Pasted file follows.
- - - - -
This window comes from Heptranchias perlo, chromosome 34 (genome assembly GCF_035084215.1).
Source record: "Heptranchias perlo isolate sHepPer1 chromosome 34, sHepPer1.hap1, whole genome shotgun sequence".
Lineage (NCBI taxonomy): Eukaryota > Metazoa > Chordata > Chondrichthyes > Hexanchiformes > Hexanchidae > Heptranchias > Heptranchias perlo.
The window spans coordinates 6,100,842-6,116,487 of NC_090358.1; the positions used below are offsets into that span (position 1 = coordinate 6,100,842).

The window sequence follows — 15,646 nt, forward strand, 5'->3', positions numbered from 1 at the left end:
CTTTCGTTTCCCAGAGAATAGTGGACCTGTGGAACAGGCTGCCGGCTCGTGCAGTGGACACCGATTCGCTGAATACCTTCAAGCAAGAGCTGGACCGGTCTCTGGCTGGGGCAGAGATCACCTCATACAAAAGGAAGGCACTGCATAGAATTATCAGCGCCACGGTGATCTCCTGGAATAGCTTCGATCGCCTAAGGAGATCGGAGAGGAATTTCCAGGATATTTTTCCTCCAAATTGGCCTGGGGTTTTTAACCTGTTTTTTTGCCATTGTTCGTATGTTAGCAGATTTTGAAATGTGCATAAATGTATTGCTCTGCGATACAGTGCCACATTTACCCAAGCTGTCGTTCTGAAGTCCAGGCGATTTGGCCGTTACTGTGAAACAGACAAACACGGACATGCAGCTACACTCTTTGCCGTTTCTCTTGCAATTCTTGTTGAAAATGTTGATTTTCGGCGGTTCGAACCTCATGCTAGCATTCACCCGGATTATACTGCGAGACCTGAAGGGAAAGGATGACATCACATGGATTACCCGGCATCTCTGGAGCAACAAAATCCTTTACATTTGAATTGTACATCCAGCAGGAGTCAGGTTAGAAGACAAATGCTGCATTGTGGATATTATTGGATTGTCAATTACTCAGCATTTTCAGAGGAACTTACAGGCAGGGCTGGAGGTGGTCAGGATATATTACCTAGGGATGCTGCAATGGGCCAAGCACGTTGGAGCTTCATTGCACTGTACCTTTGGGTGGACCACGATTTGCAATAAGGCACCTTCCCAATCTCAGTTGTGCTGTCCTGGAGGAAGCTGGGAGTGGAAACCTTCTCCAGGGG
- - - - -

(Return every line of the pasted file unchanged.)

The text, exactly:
This window comes from Heptranchias perlo, chromosome 34 (genome assembly GCF_035084215.1).
Source record: "Heptranchias perlo isolate sHepPer1 chromosome 34, sHepPer1.hap1, whole genome shotgun sequence".
Lineage (NCBI taxonomy): Eukaryota > Metazoa > Chordata > Chondrichthyes > Hexanchiformes > Hexanchidae > Heptranchias > Heptranchias perlo.
The window spans coordinates 6,100,842-6,116,487 of NC_090358.1; the positions used below are offsets into that span (position 1 = coordinate 6,100,842).

The window sequence follows — 15,646 nt, forward strand, 5'->3', positions numbered from 1 at the left end:
CTTTCGTTTCCCAGAGAATAGTGGACCTGTGGAACAGGCTGCCGGCTCGTGCAGTGGACACCGATTCGCTGAATACCTTCAAGCAAGAGCTGGACCGGTCTCTGGCTGGGGCAGAGATCACCTCATACAAAAGGAAGGCACTGCATAGAATTATCAGCGCCACGGTGATCTCCTGGAATAGCTTCGATCGCCTAAGGAGATCGGAGAGGAATTTCCAGGATATTTTTCCTCCAAATTGGCCTGGGGTTTTTAACCTGTTTTTTTGCCATTGTTCGTATGTTAGCAGATTTTGAAATGTGCATAAATGTATTGCTCTGCGATACAGTGCCACATTTACCCAAGCTGTCGTTCTGAAGTCCAGGCGATTTGGCCGTTACTGTGAAACAGACAAACACGGACATGCAGCTACACTCTTTGCCGTTTCTCTTGCAATTCTTGTTGAAAATGTTGATTTTCGGCGGTTCGAACCTCATGCTAGCATTCACCCGGATTATACTGCGAGACCTGAAGGGAAAGGATGACATCACATGGATTACCCGGCATCTCTGGAGCAACAAAATCCTTTACATTTGAATTGTACATCCAGCAGGAGTCAGGTTAGAAGACAAATGCTGCATTGTGGATATTATTGGATTGTCAATTACTCAGCATTTTCAGAGGAACTTACAGGCAGGGCTGGAGGTGGTCAGGATATATTACCTAGGGATGCTGCAATGGGCCAAGCACGTTGGAGCTTCATTGCACTGTACCTTTGGGTGGACCACGATTTGCAATAAGGCACCTTCCCAATCTCAGTTGTGCTGTCCTGGAGGAAGCTGGGAGTGGAAACCTTCTCCAGGGG